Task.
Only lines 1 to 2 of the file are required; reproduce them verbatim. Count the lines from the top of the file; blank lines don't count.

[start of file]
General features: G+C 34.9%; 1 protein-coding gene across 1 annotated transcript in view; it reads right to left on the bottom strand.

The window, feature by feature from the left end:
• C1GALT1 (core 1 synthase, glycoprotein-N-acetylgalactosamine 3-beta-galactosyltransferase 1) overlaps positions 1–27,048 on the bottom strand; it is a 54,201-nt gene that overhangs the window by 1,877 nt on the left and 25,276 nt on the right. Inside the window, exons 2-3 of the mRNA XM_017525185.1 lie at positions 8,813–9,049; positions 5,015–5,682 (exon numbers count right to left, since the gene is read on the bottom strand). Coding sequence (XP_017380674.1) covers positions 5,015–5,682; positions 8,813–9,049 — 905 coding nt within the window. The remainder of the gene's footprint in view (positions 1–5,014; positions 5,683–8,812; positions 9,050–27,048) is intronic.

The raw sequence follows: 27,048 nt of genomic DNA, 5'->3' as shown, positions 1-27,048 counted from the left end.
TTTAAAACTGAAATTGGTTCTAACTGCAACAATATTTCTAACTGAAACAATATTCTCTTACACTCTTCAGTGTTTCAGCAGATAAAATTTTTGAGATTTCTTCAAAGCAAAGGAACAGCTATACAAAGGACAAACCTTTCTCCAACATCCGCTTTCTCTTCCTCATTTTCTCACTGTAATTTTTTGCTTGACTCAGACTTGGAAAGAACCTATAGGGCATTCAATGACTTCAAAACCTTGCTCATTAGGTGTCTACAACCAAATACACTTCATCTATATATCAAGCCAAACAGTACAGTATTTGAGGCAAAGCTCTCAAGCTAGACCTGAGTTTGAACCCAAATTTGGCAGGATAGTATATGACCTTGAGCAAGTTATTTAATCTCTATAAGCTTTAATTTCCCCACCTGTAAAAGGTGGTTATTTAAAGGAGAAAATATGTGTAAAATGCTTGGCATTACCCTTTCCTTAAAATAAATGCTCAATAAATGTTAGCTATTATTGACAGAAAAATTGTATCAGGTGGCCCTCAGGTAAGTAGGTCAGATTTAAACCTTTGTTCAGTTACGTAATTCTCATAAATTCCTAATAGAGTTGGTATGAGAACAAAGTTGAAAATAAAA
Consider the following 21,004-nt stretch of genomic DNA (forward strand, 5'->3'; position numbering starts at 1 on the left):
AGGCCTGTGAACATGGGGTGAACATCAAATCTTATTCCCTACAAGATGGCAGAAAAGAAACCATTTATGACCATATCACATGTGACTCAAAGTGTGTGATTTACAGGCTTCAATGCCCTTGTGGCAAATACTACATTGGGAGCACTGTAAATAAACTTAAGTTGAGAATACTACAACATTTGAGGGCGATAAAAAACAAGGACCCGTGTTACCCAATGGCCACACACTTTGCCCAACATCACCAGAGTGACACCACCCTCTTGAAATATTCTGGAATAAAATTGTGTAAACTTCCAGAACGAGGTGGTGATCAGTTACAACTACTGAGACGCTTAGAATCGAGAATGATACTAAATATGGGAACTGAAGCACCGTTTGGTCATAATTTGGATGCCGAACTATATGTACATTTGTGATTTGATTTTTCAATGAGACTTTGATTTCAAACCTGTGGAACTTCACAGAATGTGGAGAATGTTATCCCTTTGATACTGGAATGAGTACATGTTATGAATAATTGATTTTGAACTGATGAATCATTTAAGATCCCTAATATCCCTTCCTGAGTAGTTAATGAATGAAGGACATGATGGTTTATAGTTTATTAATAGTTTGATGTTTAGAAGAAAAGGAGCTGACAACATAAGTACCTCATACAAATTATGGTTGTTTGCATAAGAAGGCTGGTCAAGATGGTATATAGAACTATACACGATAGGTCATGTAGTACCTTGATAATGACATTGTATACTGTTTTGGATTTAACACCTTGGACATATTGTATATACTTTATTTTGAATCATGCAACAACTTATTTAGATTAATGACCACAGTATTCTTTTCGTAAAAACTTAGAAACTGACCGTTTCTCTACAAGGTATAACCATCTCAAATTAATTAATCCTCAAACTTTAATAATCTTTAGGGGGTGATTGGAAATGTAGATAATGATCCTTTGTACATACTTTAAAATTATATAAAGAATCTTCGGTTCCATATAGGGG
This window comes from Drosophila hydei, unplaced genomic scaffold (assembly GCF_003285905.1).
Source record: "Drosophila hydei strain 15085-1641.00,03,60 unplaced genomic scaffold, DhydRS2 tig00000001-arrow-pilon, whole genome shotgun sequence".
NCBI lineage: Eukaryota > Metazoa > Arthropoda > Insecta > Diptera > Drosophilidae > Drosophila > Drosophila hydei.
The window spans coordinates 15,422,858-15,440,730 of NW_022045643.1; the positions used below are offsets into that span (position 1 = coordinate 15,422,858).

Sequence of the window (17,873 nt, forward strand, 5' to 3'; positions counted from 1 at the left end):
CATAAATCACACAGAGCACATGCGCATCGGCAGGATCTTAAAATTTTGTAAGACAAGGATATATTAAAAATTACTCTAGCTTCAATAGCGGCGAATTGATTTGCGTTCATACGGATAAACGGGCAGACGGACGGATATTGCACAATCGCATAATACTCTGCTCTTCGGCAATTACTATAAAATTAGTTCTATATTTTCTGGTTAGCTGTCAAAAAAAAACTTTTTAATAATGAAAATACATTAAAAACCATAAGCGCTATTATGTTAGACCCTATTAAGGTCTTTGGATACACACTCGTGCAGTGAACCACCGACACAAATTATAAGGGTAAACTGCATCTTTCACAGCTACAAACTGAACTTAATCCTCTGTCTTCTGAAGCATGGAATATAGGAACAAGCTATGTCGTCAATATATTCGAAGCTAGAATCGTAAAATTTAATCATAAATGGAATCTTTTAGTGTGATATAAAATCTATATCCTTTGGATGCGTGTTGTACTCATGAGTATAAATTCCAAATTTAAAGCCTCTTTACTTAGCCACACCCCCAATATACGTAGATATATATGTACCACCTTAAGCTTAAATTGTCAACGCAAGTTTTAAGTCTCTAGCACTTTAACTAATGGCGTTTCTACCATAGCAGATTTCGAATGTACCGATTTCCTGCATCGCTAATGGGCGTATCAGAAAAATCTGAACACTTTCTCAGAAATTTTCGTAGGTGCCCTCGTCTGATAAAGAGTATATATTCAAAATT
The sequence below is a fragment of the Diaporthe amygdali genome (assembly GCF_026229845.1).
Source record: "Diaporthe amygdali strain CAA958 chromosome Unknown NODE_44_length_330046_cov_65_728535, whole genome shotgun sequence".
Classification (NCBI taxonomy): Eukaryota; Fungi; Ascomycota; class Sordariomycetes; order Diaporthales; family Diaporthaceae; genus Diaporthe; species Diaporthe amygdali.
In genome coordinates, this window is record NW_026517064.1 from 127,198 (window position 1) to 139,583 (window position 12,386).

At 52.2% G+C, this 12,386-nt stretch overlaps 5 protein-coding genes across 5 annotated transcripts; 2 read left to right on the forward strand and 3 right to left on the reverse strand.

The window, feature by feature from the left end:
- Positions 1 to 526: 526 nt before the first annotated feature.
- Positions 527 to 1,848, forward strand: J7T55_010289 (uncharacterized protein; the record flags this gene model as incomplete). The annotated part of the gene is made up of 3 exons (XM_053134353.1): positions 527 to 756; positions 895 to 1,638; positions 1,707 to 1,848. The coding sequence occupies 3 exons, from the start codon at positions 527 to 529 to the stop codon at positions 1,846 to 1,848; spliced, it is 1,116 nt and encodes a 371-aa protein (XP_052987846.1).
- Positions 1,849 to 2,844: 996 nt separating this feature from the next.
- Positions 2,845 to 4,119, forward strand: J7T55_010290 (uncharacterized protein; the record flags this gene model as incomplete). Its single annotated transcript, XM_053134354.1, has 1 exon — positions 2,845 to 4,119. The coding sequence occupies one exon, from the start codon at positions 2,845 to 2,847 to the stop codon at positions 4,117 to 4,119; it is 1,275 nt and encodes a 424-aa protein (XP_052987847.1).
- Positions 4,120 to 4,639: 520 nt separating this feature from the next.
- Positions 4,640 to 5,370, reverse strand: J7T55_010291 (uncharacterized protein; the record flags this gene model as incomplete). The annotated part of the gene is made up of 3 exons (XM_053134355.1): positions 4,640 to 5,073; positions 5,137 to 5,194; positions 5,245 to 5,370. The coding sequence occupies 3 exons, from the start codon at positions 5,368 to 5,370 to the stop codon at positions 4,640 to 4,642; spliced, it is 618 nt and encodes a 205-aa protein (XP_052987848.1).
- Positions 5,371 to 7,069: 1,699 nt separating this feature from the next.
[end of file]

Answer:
General features: G+C 34.9%; 1 protein-coding gene across 1 annotated transcript in view; it reads right to left on the bottom strand.

The window, feature by feature from the left end: